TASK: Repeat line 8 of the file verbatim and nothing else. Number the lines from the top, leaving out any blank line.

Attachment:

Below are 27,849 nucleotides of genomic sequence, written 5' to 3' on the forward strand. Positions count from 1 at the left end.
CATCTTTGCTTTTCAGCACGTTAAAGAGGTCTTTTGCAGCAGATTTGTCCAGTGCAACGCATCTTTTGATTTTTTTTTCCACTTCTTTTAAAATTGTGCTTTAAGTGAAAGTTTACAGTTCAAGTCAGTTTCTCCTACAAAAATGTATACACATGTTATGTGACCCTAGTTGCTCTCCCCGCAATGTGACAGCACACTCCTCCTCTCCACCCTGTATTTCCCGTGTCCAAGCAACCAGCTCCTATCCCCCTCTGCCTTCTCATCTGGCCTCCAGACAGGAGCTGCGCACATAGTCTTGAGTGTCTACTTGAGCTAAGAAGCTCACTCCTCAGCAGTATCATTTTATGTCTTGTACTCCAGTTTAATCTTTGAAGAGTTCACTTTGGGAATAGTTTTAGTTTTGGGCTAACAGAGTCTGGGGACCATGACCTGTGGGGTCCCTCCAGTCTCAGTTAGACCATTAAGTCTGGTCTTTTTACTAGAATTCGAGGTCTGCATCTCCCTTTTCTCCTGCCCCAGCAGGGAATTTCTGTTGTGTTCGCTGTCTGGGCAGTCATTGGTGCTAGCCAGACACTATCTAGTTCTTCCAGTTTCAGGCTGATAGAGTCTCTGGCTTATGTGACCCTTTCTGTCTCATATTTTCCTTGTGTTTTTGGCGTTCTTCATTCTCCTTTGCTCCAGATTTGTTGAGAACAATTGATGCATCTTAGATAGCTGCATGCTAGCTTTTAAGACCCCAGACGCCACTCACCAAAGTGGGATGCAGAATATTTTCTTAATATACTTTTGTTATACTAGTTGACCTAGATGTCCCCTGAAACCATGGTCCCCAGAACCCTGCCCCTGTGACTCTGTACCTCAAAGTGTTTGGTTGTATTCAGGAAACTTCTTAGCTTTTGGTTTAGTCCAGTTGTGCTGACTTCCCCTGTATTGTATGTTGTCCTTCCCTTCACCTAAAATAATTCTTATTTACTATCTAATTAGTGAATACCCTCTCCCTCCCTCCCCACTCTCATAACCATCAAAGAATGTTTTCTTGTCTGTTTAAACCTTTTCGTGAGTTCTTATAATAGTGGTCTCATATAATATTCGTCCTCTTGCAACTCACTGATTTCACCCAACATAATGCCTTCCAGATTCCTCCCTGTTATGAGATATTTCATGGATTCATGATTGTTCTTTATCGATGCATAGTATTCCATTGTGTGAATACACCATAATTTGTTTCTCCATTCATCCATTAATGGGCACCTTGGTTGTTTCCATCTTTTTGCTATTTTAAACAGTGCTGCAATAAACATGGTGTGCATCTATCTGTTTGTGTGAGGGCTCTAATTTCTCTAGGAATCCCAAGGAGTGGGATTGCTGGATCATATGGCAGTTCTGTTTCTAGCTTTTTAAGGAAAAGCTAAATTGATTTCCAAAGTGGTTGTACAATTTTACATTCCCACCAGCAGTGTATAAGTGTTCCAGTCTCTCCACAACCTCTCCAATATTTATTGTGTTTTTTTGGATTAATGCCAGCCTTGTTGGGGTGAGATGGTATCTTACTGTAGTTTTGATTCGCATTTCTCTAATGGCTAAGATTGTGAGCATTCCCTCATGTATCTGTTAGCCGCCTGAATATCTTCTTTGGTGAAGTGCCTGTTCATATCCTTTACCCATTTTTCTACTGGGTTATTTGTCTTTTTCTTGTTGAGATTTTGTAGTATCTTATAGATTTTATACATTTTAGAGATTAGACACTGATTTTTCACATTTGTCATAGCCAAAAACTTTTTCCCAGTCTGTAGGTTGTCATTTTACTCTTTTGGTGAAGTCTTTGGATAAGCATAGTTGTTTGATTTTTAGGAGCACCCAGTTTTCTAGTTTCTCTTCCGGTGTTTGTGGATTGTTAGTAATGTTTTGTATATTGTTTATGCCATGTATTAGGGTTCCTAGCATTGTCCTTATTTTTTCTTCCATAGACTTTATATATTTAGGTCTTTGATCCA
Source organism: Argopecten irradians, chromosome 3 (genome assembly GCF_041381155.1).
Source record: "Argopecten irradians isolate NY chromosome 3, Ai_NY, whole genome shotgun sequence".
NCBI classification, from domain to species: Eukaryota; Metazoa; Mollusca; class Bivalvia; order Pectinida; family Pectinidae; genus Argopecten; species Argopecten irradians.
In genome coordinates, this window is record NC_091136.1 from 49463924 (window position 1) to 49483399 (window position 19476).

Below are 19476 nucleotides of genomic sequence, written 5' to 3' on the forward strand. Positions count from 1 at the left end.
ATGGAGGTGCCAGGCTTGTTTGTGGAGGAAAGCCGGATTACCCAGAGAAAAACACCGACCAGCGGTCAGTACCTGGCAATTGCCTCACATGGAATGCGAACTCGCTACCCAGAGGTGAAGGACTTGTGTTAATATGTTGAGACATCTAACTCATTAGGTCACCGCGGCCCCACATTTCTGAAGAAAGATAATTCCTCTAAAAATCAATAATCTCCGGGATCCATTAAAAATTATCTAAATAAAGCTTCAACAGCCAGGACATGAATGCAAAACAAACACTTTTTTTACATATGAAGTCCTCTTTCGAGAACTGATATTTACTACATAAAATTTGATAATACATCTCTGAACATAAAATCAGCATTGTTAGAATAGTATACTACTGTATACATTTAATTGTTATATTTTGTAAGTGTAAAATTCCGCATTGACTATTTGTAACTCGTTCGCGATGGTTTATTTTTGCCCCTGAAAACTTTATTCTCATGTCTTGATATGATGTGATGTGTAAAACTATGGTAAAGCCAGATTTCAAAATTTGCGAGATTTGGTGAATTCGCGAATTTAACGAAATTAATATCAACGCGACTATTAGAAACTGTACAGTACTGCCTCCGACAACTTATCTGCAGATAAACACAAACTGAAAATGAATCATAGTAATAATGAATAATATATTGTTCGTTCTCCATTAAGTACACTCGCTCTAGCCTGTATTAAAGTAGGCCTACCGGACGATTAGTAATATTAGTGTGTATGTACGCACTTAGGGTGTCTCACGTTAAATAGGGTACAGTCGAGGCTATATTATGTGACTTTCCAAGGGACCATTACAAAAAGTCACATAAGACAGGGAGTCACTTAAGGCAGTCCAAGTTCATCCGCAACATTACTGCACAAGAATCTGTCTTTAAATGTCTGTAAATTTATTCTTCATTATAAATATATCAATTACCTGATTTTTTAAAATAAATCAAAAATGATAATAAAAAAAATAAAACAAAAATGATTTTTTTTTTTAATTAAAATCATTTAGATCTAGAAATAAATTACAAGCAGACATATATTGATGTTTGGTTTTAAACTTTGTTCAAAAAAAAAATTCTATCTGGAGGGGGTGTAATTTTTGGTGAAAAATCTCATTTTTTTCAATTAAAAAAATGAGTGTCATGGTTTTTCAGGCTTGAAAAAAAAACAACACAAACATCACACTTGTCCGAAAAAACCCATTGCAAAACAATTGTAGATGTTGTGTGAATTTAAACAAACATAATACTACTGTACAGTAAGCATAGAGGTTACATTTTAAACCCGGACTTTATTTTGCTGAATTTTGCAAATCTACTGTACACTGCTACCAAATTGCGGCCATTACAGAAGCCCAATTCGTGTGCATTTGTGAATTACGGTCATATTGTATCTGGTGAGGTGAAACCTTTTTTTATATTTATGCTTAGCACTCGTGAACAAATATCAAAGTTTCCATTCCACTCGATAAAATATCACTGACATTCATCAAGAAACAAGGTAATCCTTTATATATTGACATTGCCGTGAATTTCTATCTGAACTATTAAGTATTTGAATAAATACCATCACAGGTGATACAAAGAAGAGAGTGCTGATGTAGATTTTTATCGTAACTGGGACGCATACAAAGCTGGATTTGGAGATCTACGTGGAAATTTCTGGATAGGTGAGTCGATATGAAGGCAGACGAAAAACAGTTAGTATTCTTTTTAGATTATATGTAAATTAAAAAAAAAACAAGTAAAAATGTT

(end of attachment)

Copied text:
ATGGAGGTGCCAGGCTTGTTTGTGGAGGAAAGCCGGATTACCCAGAGAAAAACACCGACCAGCGGTCAGTACCTGGCAATTGCCTCACATGGAATGCGAACTCGCTACCCAGAGGTGAAGGACTTGTGTTAATATGTTGAGACATCTAACTCATTAGGTCACCGCGGCCCCACATTTCTGAAGAAAGATAATTCCTCTAAAAATCAATAATCTCCGGGATCCATTAAAAATTATCTAAATAAAGCTTCAACAGCCAGGACATGAATGCAAAACAAACACTTTTTTTACATATGAAGTCCTCTTTCGAGAACTGATATTTACTACATAAAATTTGATAATACATCTCTGAACATAAAATCAGCATTGTTAGAATAGTATACTACTGTATACATTTAATTGTTATATTTTGTAAGTGTAAAATTCCGCATTGACTATTTGTAACTCGTTCGCGATGGTTTATTTTTGCCCCTGAAAACTTTATTCTCATGTCTTGATATGATGTGATGTGTAAAACTATGGTAAAGCCAGATTTCAAAATTTGCGAGATTTGGTGAATTCGCGAATTTAACGAAATTAATATCAACGCGACTATTAGAAACTGTACAGTACTGCCTCCGACAACTTATCTGCAGATAAACACAAACTGAAAATGAATCATAGTAATAATGAATAATATATTGTTCGTTCTCCATTAAGTACACTCGCTCTAGCCTGTATTAAAGTAGGCCTACCGGACGATTAGTAATATTAGTGTGTATGTACGCACTTAGGGTGTCTCACGTTAAATAGGGTACAGTCGAGGCTATATTATGTGACTTTCCAAGGGACCATTACAAAAAGTCACATAAGACAGGGAGTCACTTAAGGCAGTCCAAGTTCATCCGCAACATTACTGCACAAGAATCTGTCTTTAAATGTCTGTAAATTTATTCTTCATTATAAATATATCAATTACCTGATTTTTTAAAATAAATCAAAAATGATAATAAAAAAAATAAAACAAAAATGATTTTTTTTTTTAATTAAAATCATTTAGATCTAGAAATAAATTACAAGCAGACATATATTGATGTTTGGTTTTAAACTTTGTTCAAAAAAAAAATTCTATCTGGAGGGGGTGTAATTTTTGGTGAAAAATCTCATTTTTTTCAATTAAAAAAATGAGTGTCATGGTTTTTCAGGCTTGAAAAAAAAACAACACAAACATCACACTTGTCCGAAAAAACCCATTGCAAAACAATTGTAGATGTTGTGTGAATTTAAACAAACATAATACTACTGTACAGTAAGCATAGAGGTTACATTTTAAACCCGGACTTTATTTTGCTGAATTTTGCAAATCTACTGTACACTGCTACCAAATTGCGGCCATTACAGAAGCCCAATTCGTGTGCATTTGTGAATTACGGTCATATTGTATCTGGTGAGGTGAAACCTTTTTTTATATTTATGCTTAGCACTCGTGAACAAATATCAAAGTTTCCATTCCACTCGATAAAATATCACTGACATTCATCAAGAAACAAGGTAATCCTTTATATATTGACATTGCCGTGAATTTCTATCTGAACTATTAAGTATTTGAATAAATACCATCACAGGTGATACAAAGAAGAGAGTGCTGATGTAGATTTTTATCGTAACTGGGACGCATACAAAGCTGGATTTGGAGATCTACGTGGAAATTTCTGGATAGGTGAGTCGATATGAAGGCAGACGAAAAACAGTTAGTATTCTTTTTAGATTATATGTAAATTAAAAAAAAAACAAGTAAAAATGTT